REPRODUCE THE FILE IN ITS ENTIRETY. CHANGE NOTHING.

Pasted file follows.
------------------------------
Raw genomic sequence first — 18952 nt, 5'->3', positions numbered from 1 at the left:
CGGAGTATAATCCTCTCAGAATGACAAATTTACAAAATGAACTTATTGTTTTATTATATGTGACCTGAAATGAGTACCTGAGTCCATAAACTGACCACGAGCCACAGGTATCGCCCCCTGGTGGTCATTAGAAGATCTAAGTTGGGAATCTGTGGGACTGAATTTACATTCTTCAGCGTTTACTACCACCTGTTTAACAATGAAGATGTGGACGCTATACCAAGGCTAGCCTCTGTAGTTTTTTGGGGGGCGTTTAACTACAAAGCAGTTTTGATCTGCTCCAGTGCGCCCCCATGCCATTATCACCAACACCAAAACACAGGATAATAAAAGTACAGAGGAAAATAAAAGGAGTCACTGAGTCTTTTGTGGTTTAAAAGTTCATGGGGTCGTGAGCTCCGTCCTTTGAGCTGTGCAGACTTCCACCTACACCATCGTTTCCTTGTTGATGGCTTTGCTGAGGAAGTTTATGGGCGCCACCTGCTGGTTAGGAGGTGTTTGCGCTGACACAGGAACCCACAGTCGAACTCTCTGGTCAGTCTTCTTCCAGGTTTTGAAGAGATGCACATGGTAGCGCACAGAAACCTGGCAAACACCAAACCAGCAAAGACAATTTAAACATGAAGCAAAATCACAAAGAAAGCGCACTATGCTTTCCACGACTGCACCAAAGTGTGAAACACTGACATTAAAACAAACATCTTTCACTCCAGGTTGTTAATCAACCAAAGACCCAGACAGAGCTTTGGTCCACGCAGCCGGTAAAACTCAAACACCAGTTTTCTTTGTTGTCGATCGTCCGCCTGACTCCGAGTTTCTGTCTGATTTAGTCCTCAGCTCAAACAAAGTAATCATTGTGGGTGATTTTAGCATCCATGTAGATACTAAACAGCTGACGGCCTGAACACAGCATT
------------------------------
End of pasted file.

Raw genomic sequence first — 18952 nt, 5'->3', positions numbered from 1 at the left:
CGGAGTATAATCCTCTCAGAATGACAAATTTACAAAATGAACTTATTGTTTTATTATATGTGACCTGAAATGAGTACCTGAGTCCATAAACTGACCACGAGCCACAGGTATCGCCCCCTGGTGGTCATTAGAAGATCTAAGTTGGGAATCTGTGGGACTGAATTTACATTCTTCAGCGTTTACTACCACCTGTTTAACAATGAAGATGTGGACGCTATACCAAGGCTAGCCTCTGTAGTTTTTTGGGGGGCGTTTAACTACAAAGCAGTTTTGATCTGCTCCAGTGCGCCCCCATGCCATTATCACCAACACCAAAACACAGGATAATAAAAGTACAGAGGAAAATAAAAGGAGTCACTGAGTCTTTTGTGGTTTAAAAGTTCATGGGGTCGTGAGCTCCGTCCTTTGAGCTGTGCAGACTTCCACCTACACCATCGTTTCCTTGTTGATGGCTTTGCTGAGGAAGTTTATGGGCGCCACCTGCTGGTTAGGAGGTGTTTGCGCTGACACAGGAACCCACAGTCGAACTCTCTGGTCAGTCTTCTTCCAGGTTTTGAAGAGATGCACATGGTAGCGCACAGAAACCTGGCAAACACCAAACCAGCAAAGACAATTTAAACATGAAGCAAAATCACAAAGAAAGCGCACTATGCTTTCCACGACTGCACCAAAGTGTGAAACACTGACATTAAAACAAACATCTTTCACTCCAGGTTGTTAATCAACCAAAGACCCAGACAGAGCTTTGGTCCACGCAGCCGGTAAAACTCAAACACCAGTTTTCTTTGTTGTCGATCGTCCGCCTGACTCCGAGTTTCTGTCTGATTTAGTCCTCAGCTCAAACAAAGTAATCATTGTGGGTGATTTTAGCATCCATGTAGATACTAAACAGCTGACGGCCTGAACACAGCATT